In “Star Wars,” Luke Skywalker grows up on the hot desert planet Tatooine. His family owns a moisture farm that uses devices called “vaporators” to pull drinking water from the air.
But while vaporators are a figment of science fiction, the technology that makes them work may be moving closer to fact.
Researchers from Xianming “Simon” Dai’s lab at the University of Texas at Dallas are developing technology that can pull water from the air. They recently published a paper in the journal Proceedings of the National Academy of Sciences showcasing a more efficient way of harvesting water that takes inspiration from a carnivorous plant.
The technology has a long way to go before it’s ready for human use. But the researchers hope to one day create a portable device that people could use to access clean water during shortages.
“We’re trying to get water everywhere, at any time, anywhere. That’s our goal,” said Dai, a UTD assistant professor of mechanical engineering.
Tackling water shortages
In August, 62% of Texas faced extreme drought, according to the U.S. Drought Monitor, a partnership between the National Drought Mitigation Center, the U.S. Department of Agriculture and the National Oceanic and Atmospheric Administration.
Triple-digit temperatures like the kind Dallas experienced this summer can make heat waves and droughts worse, leading to water shortages.
Dai is interested in decentralized water distribution: providing people with the water they need without the use of city-regulated water treatment plants and reservoirs. He has been studying water harvesting for the past 10 years, hoping to improve access to clean water by harnessing a natural process called condensation.
When you take a cold glass of water outside on a hot day, tiny water droplets can form on the rim of the glass. The warm water vapor in the air is drawn to the cold glass and cools down, or condenses, into those droplets.
Dai and his lab aimed to harvest water using a similar approach. If they could keep a surface cool, drawing warm water vapor to it, they could condense the water into droplets and collect it.
Nature as inspiration
One issue slowing down current water harvesting tech is that once water droplets form on a surface, they have nowhere to go.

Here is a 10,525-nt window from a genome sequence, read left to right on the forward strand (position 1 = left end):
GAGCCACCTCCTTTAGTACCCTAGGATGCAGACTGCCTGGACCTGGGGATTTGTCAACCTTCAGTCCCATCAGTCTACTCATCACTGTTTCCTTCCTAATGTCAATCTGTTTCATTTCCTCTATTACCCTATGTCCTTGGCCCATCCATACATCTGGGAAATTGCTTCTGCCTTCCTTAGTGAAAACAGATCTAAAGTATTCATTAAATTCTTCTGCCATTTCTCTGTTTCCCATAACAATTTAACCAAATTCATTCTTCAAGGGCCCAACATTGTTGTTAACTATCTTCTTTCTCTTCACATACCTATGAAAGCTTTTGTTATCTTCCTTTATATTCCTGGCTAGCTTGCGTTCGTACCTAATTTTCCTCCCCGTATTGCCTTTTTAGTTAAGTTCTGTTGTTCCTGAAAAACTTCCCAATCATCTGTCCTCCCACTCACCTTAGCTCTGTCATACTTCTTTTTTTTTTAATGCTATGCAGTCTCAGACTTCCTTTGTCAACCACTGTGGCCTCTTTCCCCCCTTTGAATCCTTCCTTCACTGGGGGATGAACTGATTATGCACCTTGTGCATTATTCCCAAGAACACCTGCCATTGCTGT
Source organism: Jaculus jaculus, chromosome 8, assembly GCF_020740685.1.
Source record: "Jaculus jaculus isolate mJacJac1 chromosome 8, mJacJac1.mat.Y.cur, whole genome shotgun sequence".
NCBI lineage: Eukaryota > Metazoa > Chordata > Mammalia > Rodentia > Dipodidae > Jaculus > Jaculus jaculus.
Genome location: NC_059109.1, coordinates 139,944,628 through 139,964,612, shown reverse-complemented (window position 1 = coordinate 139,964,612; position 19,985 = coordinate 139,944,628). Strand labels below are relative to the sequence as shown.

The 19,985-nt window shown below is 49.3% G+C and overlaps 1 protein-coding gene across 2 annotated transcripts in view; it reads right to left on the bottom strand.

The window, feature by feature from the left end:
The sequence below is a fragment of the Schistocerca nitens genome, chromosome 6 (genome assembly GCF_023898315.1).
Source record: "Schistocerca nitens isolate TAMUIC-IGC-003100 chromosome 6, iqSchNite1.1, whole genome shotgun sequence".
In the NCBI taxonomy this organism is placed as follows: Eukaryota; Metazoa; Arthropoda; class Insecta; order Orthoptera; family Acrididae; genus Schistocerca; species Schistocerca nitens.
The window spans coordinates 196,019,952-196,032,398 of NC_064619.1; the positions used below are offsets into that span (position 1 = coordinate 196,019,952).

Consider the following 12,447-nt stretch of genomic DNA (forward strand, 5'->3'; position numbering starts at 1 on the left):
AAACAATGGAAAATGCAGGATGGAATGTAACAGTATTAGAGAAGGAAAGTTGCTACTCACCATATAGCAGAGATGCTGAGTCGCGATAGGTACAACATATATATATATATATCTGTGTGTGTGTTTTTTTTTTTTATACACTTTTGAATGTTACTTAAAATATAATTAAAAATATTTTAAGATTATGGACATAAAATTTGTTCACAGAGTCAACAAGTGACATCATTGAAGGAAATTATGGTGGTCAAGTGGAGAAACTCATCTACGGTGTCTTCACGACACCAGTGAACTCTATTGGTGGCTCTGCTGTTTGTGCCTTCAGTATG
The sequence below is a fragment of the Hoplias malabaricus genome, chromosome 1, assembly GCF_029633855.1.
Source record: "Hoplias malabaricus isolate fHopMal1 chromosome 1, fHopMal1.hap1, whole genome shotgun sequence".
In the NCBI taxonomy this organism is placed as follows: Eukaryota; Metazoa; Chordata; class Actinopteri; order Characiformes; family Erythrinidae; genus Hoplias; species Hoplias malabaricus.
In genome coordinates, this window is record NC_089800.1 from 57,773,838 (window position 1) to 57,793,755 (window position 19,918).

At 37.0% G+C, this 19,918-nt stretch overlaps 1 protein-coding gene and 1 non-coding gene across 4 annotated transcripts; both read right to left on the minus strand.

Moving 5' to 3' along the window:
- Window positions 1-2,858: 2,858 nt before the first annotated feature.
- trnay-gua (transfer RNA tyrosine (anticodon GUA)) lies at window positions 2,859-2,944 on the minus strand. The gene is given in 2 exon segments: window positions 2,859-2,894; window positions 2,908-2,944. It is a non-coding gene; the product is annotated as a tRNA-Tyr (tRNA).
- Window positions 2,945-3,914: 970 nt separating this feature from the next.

They accumulate on the surface, slowing down the formation of new droplets. Dai and his lab devised a novel solution to this problem that collects water droplets similarly to how the carnivorous pitcher plant devours insects.
The vase-shaped pitcher plant lures its prey in by secreting sweet nectar. When an insect lands on the plant’s slippery upper rim, it falls into the “vase,” where it is digested.
Dai and his lab set a similar “trap” for already-formed water droplets by creating several T-shaped channels—smaller than a human hair in diameter—in their test water harvesting system, a rectangle about 2 centimeters wide made of silicon.
During water collection, the water droplets form on the very top of the T, which is coated with a slippery lubricant. Then, the droplets slide off the T into channels where they are collected.
“If you can remove the droplet from the surface, you have more area for condensation to occur again,” said Dylan Boylan, a second-year Ph.D. student in Dai’s lab.
The lab’s technique for water collection increased the water harvesting rate compared to a model without the T-shaped channels. According to Boylan, their collection surface could fill a glass of water in about seven minutes in humid conditions.
Bringing it up to scale
Dai’s use of channels to make water harvesting more efficient has not been thoroughly explored in existing research. There’s more work to be done before his technology could be something that’s available for purchase.
Dai’s water harvesting system relies on keeping its surface cold to draw in warm water vapor for condensation. That takes energy—especially to produce enough water to keep a family hydrated during a shortage. The technology also relies on having vapor in the air to produce water from, meaning that it might be more difficult to operate in hotter, drier climates.
Sameer Rao, an assistant professor at the University of Utah whose research interests include water harvesting and purification, said Dai’s research is an exciting advancement to the field. He added that future research will be necessary to see if this technology can be scaled up to address a problem as large as country-wide or global water scarcity.
“It is promising,” said Rao, who was not involved with Dai’s study. “But I think addressing questions about, ‘Is this promising when you make a million of these?’ is something that is worth exploring.”
Now that Dai’s lab has the fundamentals of the technology down, his team is working to figure out how they can package it into something that’s scalable and affordable. Dai also sees applications for his work in systems like air conditioning, where extracting vapor from the air could help control the humidity of a room.
He said one of his favorite parts of exploring water harvesting is harnessing nature’s secrets to improve human life. Nature has had water harvesting down for a while: the Namib Desert beetle, native to southwestern Africa, stays hydrated by condensing water droplets onto its back that drip down into its mouth.
Dai and Boylan are hopeful that someday, humans can benefit from the process. “If we can see that nature can do it, we can take that idea and we can make it a reality for ourselves,” said Boylan.